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The Way It Was for July 4, 2024

Wed, 07/03/2024 - 08:42

125 Years Ago    1899

From The East Hampton Star, July 7

Mrs. B.M. Osborne, proprietress of the Osborne House, and her mother, Mrs. Philips, were out carriage riding on Wednesday morning, and had just turned into Woods lane, when some thoughtless person threw a bunch of firecrackers into the road. Mrs. Osborne’s horse sprang to one side and started to run.

D.R. Osborne’s ice wagon, driven by Gardner Osborne and a hired man, was just ahead and the two men saw Mrs. Osborne’s horse coming straight for the wagon. They both jumped out, but kept hold of the lines. In an instant there was a crash. Mrs. Osborne’s carriage had struck the ice wagon and broken the front axle.

The team attached to the ice wagon broke away and ran, carrying the two men with them, but the big ice wagon was left standing where the collision took place. The carriage was overturned and both ladies were thrown out, Mrs. Osborne striking her head against the heavy iron bound wheels of the ice wagon, and falling between its front and rear wheels.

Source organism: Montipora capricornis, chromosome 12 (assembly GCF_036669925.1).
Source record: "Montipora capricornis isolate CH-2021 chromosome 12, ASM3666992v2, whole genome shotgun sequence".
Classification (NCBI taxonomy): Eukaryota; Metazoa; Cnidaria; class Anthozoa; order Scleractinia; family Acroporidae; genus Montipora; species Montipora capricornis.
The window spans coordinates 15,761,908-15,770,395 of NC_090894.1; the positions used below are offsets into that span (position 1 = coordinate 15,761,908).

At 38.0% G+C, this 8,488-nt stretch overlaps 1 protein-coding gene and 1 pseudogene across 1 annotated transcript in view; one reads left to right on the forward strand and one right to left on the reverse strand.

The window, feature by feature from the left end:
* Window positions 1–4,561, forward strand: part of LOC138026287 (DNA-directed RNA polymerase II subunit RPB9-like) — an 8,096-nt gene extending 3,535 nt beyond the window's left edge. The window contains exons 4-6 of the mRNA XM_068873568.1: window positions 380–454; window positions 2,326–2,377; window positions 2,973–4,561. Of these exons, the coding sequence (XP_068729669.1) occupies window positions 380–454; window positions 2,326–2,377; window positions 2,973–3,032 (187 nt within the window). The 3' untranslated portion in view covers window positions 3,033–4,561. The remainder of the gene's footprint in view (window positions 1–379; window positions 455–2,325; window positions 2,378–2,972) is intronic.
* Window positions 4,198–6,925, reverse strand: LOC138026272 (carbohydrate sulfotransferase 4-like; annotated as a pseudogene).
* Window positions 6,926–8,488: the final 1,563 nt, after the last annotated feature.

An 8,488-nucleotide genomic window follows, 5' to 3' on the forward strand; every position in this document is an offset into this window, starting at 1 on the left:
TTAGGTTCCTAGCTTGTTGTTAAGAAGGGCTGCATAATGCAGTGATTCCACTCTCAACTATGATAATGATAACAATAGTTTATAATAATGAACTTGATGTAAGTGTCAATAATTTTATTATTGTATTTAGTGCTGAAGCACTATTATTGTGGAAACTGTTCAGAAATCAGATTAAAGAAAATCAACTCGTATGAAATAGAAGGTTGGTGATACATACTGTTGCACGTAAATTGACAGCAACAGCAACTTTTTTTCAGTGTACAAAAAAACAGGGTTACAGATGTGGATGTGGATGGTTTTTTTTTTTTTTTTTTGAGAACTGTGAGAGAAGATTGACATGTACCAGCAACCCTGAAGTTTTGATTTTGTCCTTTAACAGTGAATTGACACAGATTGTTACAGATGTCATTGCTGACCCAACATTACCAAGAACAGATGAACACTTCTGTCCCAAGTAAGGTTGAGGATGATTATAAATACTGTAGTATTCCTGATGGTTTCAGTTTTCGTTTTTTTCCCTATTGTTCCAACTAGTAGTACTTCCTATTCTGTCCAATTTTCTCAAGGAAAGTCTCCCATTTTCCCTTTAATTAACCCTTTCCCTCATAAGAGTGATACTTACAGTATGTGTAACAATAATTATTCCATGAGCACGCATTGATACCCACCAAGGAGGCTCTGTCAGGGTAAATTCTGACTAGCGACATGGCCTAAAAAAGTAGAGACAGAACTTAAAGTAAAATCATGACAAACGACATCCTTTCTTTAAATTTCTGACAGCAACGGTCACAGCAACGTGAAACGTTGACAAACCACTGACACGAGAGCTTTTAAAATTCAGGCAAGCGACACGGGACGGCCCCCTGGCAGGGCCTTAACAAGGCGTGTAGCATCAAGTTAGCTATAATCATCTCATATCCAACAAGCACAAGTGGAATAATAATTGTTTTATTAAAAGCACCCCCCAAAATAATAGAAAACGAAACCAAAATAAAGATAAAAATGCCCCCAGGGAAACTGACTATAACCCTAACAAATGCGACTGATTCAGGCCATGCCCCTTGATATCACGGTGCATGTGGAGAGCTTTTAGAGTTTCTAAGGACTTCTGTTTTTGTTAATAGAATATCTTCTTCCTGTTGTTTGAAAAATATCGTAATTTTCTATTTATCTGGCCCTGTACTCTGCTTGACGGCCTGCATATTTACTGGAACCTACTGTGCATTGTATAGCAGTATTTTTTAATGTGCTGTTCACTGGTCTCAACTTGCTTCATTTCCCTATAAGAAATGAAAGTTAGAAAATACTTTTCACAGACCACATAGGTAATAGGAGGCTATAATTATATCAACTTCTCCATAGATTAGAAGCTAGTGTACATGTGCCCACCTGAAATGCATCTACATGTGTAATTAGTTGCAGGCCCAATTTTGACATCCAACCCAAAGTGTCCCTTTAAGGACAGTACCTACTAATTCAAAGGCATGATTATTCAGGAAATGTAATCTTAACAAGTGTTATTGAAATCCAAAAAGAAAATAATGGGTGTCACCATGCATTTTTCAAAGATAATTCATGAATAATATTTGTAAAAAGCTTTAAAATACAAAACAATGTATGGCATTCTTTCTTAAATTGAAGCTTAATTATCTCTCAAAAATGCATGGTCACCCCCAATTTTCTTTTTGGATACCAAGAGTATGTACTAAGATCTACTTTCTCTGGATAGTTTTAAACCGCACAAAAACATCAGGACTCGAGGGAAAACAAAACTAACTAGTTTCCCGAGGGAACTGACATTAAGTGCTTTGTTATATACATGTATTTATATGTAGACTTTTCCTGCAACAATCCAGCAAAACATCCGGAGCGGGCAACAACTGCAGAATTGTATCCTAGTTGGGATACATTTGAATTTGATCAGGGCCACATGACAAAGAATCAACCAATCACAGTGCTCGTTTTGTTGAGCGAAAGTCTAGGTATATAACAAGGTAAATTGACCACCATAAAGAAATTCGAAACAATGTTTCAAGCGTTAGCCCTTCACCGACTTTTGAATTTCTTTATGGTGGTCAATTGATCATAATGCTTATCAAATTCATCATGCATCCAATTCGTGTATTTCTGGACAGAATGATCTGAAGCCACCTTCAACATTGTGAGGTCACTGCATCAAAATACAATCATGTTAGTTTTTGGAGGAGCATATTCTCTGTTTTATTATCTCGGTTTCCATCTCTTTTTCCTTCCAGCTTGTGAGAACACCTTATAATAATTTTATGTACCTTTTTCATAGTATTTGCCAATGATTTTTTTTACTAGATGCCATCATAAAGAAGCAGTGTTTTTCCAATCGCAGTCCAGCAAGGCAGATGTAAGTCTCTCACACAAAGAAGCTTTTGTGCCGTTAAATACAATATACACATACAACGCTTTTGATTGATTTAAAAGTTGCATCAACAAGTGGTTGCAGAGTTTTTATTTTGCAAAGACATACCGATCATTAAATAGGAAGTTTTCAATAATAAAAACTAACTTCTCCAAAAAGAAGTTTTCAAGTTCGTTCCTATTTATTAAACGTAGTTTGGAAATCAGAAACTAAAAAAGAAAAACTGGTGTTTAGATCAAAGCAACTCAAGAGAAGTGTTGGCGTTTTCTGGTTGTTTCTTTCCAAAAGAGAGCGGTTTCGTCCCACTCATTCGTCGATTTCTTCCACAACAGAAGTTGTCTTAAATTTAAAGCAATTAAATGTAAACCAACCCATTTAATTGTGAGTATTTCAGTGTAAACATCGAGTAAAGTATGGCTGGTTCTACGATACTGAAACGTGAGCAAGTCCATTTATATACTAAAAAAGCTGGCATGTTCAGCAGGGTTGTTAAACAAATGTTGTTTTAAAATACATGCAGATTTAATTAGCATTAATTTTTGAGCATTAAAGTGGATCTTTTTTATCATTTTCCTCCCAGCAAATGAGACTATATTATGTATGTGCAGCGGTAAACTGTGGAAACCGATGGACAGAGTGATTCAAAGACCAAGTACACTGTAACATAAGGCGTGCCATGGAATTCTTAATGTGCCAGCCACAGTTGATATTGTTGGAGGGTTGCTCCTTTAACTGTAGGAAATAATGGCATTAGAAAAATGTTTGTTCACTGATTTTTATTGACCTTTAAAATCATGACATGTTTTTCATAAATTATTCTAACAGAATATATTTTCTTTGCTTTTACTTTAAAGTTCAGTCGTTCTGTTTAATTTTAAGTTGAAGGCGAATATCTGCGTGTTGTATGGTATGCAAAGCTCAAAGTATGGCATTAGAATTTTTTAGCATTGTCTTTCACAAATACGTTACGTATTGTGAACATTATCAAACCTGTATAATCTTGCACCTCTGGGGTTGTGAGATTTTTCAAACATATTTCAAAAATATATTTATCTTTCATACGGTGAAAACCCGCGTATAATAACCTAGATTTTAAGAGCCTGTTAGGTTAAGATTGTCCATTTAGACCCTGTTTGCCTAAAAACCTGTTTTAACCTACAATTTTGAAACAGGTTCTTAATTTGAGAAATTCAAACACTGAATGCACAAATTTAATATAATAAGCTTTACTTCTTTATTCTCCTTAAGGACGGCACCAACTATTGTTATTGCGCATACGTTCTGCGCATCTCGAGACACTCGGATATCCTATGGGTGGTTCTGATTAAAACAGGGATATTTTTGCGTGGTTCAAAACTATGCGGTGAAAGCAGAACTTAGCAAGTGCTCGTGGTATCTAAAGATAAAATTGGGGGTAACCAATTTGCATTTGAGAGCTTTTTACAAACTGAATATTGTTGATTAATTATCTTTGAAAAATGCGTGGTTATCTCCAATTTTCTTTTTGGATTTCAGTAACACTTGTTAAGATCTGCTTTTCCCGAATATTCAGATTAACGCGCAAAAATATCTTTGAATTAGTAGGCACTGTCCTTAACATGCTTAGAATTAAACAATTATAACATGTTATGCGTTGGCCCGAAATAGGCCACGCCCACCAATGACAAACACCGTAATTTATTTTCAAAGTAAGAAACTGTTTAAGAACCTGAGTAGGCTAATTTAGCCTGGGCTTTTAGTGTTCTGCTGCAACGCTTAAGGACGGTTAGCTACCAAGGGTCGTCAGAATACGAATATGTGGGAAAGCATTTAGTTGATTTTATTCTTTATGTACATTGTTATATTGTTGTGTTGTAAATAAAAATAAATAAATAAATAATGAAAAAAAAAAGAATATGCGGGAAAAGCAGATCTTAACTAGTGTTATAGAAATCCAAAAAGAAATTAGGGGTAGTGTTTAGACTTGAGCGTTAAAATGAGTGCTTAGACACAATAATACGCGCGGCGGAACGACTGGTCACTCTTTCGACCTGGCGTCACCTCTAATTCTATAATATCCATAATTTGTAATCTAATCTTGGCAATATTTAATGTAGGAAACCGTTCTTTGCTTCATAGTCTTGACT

Great alarm prevails among the duck raiders of Speonk and Good Ground as the result of the ravages among their flocks of a deadly malady which is killing hundreds of their choice birds. It has only been noticed for a few days but during that short time has killed hundreds of ducks, and its ravages still show no manifestation of yielding.

 

100 Years Ago    1924

From The East Hampton Star, July 4

If the weather man will be good to us this week-end there is every indication that East Hampton will have one of the most active week-ends in her history.

Although no special program has been arranged for the morning or afternoon of July 4th by the village folk, there will be plenty of activity to entertain the summer residents. With the formal opening of the new Maidstone Club this week-end, and the opening of the Devon Yacht Club Saturday afternoon, with the usual boat races, everyone should have a good time.